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    Hello, and welcome to my website! I'm Derek Gale, photography trainer and Fine Art photographer.

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“Swirly Bokeh” on a budget.

These days it is quite simple to fit what are called “legacy lenses” on to micro 4/3rds camera bodies.  There’s a lot of info about this on the Internet, and also a lot of info about the use of “adapted lenses”.  “Legacy lenses” are lenses made in the past for other still photography uses, and that can include antique lenses.

One such antique lens is the Petzval type developed in the 19th century by Joseph Petzval.  The Petzval lens is quite simple and has very interesting “swirly bokeh”.  This means that the out of focus areas in the background look as if they are going round in a circle.  It’s quite unsettling the first time you see it.  It’s hard to find an original Petzval lens, but it’s now being remade in Russia for the Lomography company.  It costs over £500, so it’s a serious investment unless you are going to use it a lot.  I’ve found a much cheaper alternative!

It’s a Chinese lens with a focal length of 35mm and an maximum aperture of f1.7.  It’s made for CCTV cameras, and it’s fitted with a “C-type mount”.  This is where the “adapted lenses” thing comes in, as the lens comes with a C-type to micro 4/3rds adapter.  It’s made by a company called Fujian and I got it from Amazon for a smidge under £24.

You can see from this defocused image what the bokeh looks like.  There is very much of a “swirl”.

It does look a bit odd on my Olympus E-M10.  Even on such a small body the lens still looks tiny.  Some people refer to this sort of lens as a “toy camera lens”, though it is made for a serious photographic use.

It’s not at all sharp anywhere in the frame at f1.7 though it improves somewhat as you stop the lens down.   You do lose the swirly bokeh as you stop down though.  If you put a subject, such as this car aerial with ribbon on it, in a reasonably central place, you can use the background creatively.  The “swirlyness” fits with the curves of the ribbon.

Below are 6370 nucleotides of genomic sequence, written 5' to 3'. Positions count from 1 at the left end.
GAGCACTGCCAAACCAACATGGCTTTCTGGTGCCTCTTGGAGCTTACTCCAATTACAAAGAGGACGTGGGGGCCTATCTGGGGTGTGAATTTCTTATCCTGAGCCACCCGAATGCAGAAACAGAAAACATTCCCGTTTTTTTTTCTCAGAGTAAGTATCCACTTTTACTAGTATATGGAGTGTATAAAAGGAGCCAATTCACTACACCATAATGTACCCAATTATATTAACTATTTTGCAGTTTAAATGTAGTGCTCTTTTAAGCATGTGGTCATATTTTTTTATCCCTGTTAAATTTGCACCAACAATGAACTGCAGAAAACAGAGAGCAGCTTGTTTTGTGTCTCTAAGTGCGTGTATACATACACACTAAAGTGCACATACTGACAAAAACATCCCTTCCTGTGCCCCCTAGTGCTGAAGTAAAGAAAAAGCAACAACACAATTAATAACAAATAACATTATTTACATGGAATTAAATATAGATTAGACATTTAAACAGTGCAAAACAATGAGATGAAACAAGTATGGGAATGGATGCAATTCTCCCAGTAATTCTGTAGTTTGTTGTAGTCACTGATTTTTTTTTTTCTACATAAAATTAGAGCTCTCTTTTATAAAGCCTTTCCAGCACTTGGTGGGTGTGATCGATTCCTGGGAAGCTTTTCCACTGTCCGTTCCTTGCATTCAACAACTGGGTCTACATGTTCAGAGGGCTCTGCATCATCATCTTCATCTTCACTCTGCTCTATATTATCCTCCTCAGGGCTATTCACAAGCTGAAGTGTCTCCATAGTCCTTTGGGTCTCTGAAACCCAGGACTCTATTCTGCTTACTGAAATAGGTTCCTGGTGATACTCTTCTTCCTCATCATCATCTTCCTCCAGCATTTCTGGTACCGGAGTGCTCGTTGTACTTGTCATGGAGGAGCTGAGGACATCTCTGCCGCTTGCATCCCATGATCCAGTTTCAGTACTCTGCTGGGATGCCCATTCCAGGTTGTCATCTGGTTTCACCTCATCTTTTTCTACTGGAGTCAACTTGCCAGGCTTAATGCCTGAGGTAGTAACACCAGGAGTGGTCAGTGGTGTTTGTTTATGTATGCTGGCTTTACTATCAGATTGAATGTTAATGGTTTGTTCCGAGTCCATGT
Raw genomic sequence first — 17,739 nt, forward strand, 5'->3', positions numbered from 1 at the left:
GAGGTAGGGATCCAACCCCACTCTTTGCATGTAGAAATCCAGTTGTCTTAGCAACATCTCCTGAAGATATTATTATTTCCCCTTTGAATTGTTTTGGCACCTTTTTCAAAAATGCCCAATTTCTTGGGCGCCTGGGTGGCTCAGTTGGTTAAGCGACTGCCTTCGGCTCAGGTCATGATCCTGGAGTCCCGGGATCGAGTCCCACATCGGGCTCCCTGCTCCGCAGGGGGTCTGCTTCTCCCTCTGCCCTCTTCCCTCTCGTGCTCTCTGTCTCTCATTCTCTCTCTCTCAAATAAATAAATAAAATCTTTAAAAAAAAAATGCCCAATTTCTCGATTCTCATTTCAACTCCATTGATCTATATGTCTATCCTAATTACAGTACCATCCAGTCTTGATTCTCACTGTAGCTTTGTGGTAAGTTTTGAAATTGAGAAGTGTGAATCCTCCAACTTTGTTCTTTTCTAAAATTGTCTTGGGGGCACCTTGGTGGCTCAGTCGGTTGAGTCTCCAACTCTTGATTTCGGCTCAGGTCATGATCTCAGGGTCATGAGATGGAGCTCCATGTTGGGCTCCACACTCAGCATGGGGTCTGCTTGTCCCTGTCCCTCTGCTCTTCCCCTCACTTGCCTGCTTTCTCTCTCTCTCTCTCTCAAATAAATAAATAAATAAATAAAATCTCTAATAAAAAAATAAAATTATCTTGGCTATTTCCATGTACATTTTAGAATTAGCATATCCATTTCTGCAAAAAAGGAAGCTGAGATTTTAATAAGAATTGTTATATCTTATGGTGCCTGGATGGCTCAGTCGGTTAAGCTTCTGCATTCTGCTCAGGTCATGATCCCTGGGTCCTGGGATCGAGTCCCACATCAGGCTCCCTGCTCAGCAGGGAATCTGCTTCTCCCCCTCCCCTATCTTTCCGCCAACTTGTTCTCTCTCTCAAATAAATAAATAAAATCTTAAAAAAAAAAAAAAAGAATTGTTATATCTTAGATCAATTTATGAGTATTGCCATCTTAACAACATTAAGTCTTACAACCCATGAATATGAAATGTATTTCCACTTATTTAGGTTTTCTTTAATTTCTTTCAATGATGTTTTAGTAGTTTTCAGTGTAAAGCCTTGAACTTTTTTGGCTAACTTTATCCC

I wanted to see how it handled bokeh highlights, so I found some honeysuckle that was quite a distance from the other plants in the background and shot at f1.7.  Centre sharpness does improve for closer objects, so the foregound plant isn’t actually too soft.  I like it!

I’m going to try it out for portraits, so keep an eye out for another post.  Spend over £500 on a newly-made old Petzval?  I think not!

Are you leading me on?

I am leading a landscape photography holiday in Shropshire for HF holidays in July.  I took the opportunity recently to revisit the planned holiday locations in order to choose the best places for photography.  It was an excellent few days and I am really looking forward to July.

One of the techniques we are going to be looking at is composing a landscape image, and one of the compositional devices is the use of what’s called “lead-in lines”.  These are foreground subjects that take your eye further into the image

This image from Ironbridge uses the post and railing next to a footpath to take us to the hidden right-hand end of the bridge.  Your eye then arcs back to the rest of the bridge’s arch.  I made sure the railing started from a corner of the frame so it had the greatest strength.  I converted the image to black & white to simplify it, as there were very many shades of green.

The curving eroded footpath in this shot of Clun Castle take us directly to the main body of the ruin.  I felt that this sort of image needed a bit of atmosphere, so I darkened the sky over the hills in the background and darkened the grass in the foreground.  The back & white conversion makes the image look a little bit more “of its time” than modern.

One of the locations we going to visit is the Long Mynd.  It’s a very interesting hill in photographic terms in that it’s flat and mostly featureless on the top with very few trees.  The views from the hill are spectacular though!  The lead-in line here is a bit more subtle.  It’s the footpath coming in from the bottom right-hand corner.  It takes us to the much brighter track up the nearby hill and also to the road curving down to the left. There are some delightful recession planes in the distant hills.